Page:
Saturday, January 17, 2015

2014 Detroit is a better candidate for social democracy than 1930's Finland

Image: An MRI machine allows doctors to examine tissues throughout the body from the outside. The technology available today would have seemed like science fiction decades ago. (source)

This short post concludes a series on racist assumptions underlying many debates about social policy. The scope of this series has been very wide, and this post will tie together some of these disparate ideas.

In part 1, focused on the violent, impoverished, and oppressed history of Finland. Finland's blood-soaked history--both in the years immediately preceding their transition to social democracy, as well as hundreds of years prior--demonstrates that a prosperous and harmonious society is in no way a prerequisite for social democracy. Such views are a smokescreen for underlying racism. Part 2 addressed the incredibly racist view that social democracy can only succeed in a racially, culturally or ethnically homogeneous society by focusing on the experiences of Kerala, India, and Sweden. Both places have extremely large minority groups; by most measures, Sweden is more diverse than France, the UK, Germany, and most other European countries. Part 3 took the superior societies vs. superior policies argument head on by looking in detail at the implementation of the first social democratic program in Finland, maternal health care. The superior societies argument holds that any policy will succeed in a superior society; the superior policies argument holds that superior policies can succeed in any society. That Finnish society is inherently superior to the rest of the world is absurd given Finnish society's initial resistance to the maternal health program. Widespread resistance to this policy cost the lives of thousands of infants and mothers.

Part 3 contains the most important argument in the entire series. When we assume that social democratic policies can only work in a society that is already prosperous and harmonious, we rule out the most effective solutions for improving quality of life in the places that most desperately need those policies. In particular, if 1930's Finland were a country today, their infant mortality rate would be the eleventh worst of any country in the entire world.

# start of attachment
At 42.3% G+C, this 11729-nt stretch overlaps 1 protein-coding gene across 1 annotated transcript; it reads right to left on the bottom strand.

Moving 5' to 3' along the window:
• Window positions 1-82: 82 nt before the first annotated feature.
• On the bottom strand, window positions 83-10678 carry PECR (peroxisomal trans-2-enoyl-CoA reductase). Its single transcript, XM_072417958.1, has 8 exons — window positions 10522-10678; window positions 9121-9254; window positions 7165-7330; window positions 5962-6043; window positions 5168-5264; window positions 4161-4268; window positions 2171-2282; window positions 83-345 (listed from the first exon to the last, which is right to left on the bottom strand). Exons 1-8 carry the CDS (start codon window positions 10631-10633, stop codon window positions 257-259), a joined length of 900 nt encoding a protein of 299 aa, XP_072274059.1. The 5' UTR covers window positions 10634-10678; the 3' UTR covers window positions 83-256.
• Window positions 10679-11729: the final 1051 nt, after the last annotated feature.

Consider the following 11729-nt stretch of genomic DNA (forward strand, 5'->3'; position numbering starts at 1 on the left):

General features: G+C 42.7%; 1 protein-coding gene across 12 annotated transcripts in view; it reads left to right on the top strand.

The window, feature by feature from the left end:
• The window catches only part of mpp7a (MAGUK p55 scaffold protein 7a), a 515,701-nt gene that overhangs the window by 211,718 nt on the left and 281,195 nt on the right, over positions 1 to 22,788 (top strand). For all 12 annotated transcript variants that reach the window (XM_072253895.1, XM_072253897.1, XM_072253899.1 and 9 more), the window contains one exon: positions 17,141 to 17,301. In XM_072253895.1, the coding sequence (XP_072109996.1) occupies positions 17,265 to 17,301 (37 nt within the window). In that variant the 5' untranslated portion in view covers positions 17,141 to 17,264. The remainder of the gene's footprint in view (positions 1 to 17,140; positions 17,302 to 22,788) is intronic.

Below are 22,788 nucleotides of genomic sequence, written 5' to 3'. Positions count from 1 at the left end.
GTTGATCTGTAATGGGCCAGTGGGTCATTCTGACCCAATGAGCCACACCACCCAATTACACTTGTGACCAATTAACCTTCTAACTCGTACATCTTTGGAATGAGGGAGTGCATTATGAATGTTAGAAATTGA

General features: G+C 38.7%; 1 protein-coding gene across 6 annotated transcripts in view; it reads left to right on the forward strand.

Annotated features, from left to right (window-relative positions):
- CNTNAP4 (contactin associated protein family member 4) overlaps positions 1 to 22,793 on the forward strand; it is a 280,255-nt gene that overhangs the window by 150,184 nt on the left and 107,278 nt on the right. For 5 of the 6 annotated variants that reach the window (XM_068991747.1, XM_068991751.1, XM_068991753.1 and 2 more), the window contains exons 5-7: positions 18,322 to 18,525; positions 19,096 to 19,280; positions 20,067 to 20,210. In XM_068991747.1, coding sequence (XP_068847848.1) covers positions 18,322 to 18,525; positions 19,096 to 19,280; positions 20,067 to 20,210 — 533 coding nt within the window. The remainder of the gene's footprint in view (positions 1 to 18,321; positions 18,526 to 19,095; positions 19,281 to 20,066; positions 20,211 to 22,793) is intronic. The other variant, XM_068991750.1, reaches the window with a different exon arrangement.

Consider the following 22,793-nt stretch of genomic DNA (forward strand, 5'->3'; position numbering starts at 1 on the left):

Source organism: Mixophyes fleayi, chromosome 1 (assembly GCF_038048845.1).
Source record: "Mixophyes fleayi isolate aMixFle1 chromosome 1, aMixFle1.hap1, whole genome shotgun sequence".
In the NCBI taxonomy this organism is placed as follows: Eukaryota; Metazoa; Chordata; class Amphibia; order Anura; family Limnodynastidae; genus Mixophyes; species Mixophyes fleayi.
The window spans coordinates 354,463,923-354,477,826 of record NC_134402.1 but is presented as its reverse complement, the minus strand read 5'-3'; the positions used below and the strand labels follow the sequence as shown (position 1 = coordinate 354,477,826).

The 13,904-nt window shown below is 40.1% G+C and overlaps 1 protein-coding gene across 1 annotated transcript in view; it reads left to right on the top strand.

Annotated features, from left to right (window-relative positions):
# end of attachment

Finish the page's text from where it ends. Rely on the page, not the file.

To conclude this series, part 4 will run with this idea by comparing the current quality of life indicators and resources of Detroit, the American city with the highest poverty rate, to those of Finland on the eve of the election of the first social democratic prime minister in 1927.

If you had nothing else except for data on the resources and quality of life indicators of Finland in 1927 and Detroit in 2014, which place would you expect to eventually lead the world in quality of life indicators? As we shall see--though quality of life indicators are appalling in Detroit--they are actually in a better position than Finland was decades ago. If Finland could transform itself a country with the best quality of life indicators in the entire world, Detroit can make a similar transition. Granted, it took extraordinary efforts over several decades for Finland to achieve these successes, and Detroit can expect a similarly long, difficult struggle. But it can be done.

Comparing 2014 Detroit and 1920's Finland
Detroit's infant mortality rate is a 15 per 1000 live births. That's a national disgrace. But Finland's infant mortality rate peaked at a whopping 90 per 1000 live births in the 1930's, a rate six times higher than Detroit. None of this is to say that an infant mortality rate of 15 per 1000 live births is anything but a catastrophe. Nevertheless, the situation in Finland in the first half of the 1900's was far worse than the situation currently facing Detroit.

Sunday, January 11, 2015

The neoliberal model on discrimination is wrong

Image: A patient's husband relaxes outside the beautiful Monroe Community Hospital in Rochester, New York. Now a long term care facility, Monroe Community Hospital was designed in 1930 by Thomas Boyde, Jr.. Boyde's architectural firm only interviewed him by mistake, believing he was white until he arrived for his interview. Though impressed with Boyde, the head of the firm only hired Boyde after polling the rest of the firm to see if they would object to working with an African-American architect. (source)

I feel compelled to start posts like this with a disclaimer:  People are more than economic units. People do not exist to serve the economy. The economy should exist to serve people, and not the other way around. This post is about workplace discrimination, and workplace discrimination should be combated simply because discrimination is wrong.

But in a neoliberal world, you have to speak the language of neoliberalism--so the rest of this page is written in neoliberal.